Waiheke Island attractions continue to surprise and impress, writes Scarlett Cvitanovich
I thought I knew Waiheke Island. I was wrong.
In one 48-hour visit, I ventured 70m underground to the heart of Auckland's World War II defence effort - listening to a piano recital halfway down - zipped through the air faster than you're allowed to drive on the island, and star gazed with a group working hard to have Waiheke recognised for its dark skies.
The island's culture and history are fascinating and its stories come to life through the eyes of a local. Darren, from Big Aroha Tours, wasn't raised on Waiheke, but he's been absorbed into its social fabric. He and his wife, Jane, offer tailored wine and cultural tours. Our tour included a fair amount of eating and discovering secluded swimming spots . . . check out Enclosure Bay on a sunny day. If you're lucky, Darren will even give you a peek at his sculptures, wood carvings and pounamu. bigarohatours.co.nz
Heading to the newly re-opened Stony Batter complex, I wasn't sure what to expect. We'd been told the fort complex has more than 1.2km of hand-dug tunnels to explore. Its entrance is reached after a walk through unique boulder fields with uninterrupted views across the Hauraki Gulf.
Built in secrecy during World War II, the tunnels housed weapons and people, ready for a potential invasion. But it's not just about the military history, project director Timothy Moon makes the most of the natural acoustics as well. As we hesitantly penetrated the dark, the distant sound of a piano drew us in. Feeling like we were in Phantom of the Opera, we were lured through hundreds of metres of tunnel to a performance space, and treated to an eerie and magical private piano performance. stonybattertunnels.nz
Back above ground afterwards, we arrived at three ziplines, or flying foxes, operated by Ecozip Adventures. Situated on one of the island's highest points, they let you overlook vineyards and tree canopies, before zipping over them. The three each cover more than 200m – and as the gradient increases, you can hit more than 50km/h (that's the speed limit on Waiheke). The experience is topped off with a tromp back uphill through the ancient forest. ecozipadventures.co.nz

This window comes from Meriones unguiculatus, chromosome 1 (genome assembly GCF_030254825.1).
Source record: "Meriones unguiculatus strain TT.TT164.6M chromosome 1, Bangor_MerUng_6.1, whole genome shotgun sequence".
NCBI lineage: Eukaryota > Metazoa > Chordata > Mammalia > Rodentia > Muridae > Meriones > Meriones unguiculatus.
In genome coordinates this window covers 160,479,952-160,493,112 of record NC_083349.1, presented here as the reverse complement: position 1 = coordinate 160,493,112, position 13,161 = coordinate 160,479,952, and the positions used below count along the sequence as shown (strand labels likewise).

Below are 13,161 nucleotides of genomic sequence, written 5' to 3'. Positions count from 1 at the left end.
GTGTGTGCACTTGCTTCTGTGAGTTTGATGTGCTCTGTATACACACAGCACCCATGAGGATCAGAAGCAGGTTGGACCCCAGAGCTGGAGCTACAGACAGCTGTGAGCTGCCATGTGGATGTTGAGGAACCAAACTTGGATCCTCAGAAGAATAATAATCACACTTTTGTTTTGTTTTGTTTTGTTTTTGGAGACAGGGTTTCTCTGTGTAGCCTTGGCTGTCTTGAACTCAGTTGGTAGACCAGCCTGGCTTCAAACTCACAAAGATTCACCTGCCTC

You can't say you've seen Waiheke without taking to the skies for a bird's-eye view. A half-hour "flightseeing" experience with Waiheke Wings brought in sharp relief what the island has to offer - tantalising beaches, rows of vines marching through fields, and the distant sparkle of Auckland city on the horizon. waihekewings.co.nz
But one of the joys day-trippers don't experience is Waiheke's wondrous night sky. We tagged along with Dark Sky New Zealand's Nalayini Davies and husband Gareth, for a night gazing at the heavens. A bright moon and stars playing hide and seek with the clouds meant it wasn't the best evening for views, but our guides' passion and knowledge made up for that. Davies is advocating for the island to apply for International Dark Sky Association accreditation to protect its nightscape from light pollution.
Several nights a month, a small group of astronomers head out with telescopes and binoculars for public viewings in the countryside, far from bright lights, with a home-made sign reading "Dark Sky viewing". It was impressive how many passing cars stopped to take a look. darkskynz.org
No Waiheke visit is complete without eating and drinking at the world-class wineries. It was my first time at Casita Miro, and I cannot wait to return. Specialising in Spanish cuisine, it will make you feel like you've been whisked to a Barcelona tapas restaurant. Instead, Casita Miro is nestled into the hills above Onetangi, but the restaurant's dishes and ambiance offer all the flavour and zest of Spain. casitamiro.co.nz
And if you're dreaming of European dining, you can't miss the Italian flair of Poderi Crisci vineyard and restaurant, where it's all too easy to while away the afternoon dining al fresco with friends, testing the mouth-watering food and perfectly paired wines. podericrisci.co.nz
There's a reason Cable Bay vineyard is a favourite of many Waiheke Island visitors. With bistro and restaurant dining, the hillside spot caters for everyone's tastes but the fondest memories will belong to those lucky enough to dine outside as the sun's setting, casting a golden glow looking back over Auckland city. The unrivalled views make this vineyard a star. cablebay.nz
Waiheke and I are no longer casual acquaintances - and have moved to being best friends. I've ventured underground, made the most of what's on the surface, flown its skies and peered at its stars. It turns out there's a lot more to this island than wineries and beaches, and it's those unexpected discoveries you'll remember.
CHECKLIST: WAIHEKE ISLAND